Amman, Fenb 5: Dozens of Jordanian fighter jets bombed Islamic State targets today, including training centers and weapons storage sites, the military said, pledging to keep up the attacks until the militants are defeated. Jordan has said it would respond harshly to the killing of a captive Jordanian fighter pilot by the militants.
Video released earlier this week showed the pilot being burned to death in a cage, setting off a wave of anger in Jordan and the region. State TV showed footage of today's strikes, including one that set off a large ball of fire after impact. It showed two pilots scribbling messages in chalk on the missiles.
"For you, the enemies of Islam," read one message. The military said all targets were destroyed. The announcement did not say whether the strikes where carried out against Islamic State positions in Syria or Iraq. The IS militants control about one-third of each country. Jordan joined the US-led military alliance against the Islamic State group in September, but up to now is believed to have only bombed sites in Syria.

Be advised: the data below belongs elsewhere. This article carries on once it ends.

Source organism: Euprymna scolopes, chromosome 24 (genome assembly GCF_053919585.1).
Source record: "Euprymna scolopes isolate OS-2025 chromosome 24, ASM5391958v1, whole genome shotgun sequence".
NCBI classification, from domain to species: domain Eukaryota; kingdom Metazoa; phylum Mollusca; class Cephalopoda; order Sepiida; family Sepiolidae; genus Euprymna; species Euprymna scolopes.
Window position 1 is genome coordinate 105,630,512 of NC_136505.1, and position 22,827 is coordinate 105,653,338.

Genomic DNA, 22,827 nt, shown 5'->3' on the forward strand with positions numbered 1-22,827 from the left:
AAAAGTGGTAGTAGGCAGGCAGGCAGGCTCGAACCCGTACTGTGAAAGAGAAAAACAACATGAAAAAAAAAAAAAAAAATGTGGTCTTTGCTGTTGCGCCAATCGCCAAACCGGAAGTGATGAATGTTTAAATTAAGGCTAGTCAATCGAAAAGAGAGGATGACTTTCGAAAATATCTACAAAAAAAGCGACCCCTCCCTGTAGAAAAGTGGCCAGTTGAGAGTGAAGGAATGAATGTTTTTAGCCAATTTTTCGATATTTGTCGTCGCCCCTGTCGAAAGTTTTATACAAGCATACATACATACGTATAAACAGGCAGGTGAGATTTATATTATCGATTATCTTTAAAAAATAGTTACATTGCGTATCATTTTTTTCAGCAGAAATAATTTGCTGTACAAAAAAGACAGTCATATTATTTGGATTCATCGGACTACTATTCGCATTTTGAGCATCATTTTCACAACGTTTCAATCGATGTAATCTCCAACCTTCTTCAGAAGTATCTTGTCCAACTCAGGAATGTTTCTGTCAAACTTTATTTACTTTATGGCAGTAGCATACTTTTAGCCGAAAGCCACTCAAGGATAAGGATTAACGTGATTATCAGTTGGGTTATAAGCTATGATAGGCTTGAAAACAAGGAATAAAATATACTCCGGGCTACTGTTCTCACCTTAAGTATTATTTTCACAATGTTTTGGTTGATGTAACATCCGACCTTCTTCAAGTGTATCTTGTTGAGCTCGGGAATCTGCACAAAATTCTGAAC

The statement, read on state TV, was entitled, "This is the beginning and you will get to know the Jordanians", an apparent warning to IS. It said the strikes will continue "until we eliminate them." Jordan's King Abdullah II was paying a condolence visit to the family of the pilot, Lt Muath al-Kaseasbeh, in southern Jordan when the fighter jets roared overhead. The king pointed upward, toward the planes, as he sat next to the pilot's father, Safi al-Kaseasbeh.
Al-Kaseasbeh told the assembled mourners that the planes had returned from strikes over Raqqa, the de facto capital of the militants' self-declared caliphate. His son had been captured near Raqqa when his F-16 fighter plane went down in December. Earlier this week, Islamic State displayed the video of the killing of the pilot on outdoor screens in Raqqa, to chants of "God is Great" from some in the audience, according to another video posted by the militants.
Also today, Jordan released an influential jihadi cleric, Abu Mohammed al-Maqdesi, who was detained in October after speaking out against Jordan's participation in the anti-IS coalition, according to his lawyer, Moussa al-Abdallat. Jordan's Islamic militants are split between supporters of Islamic State and Jabhat al-Nusra, the branch of al-Qaida in Syria. Last year, al-Maqdesi had criticised Islamic State militants for attacking fellow Muslims. However, after Jordan joined the military coalition, he called on his website for Muslim unity against a "crusader war," a reference to coalition airstrikes.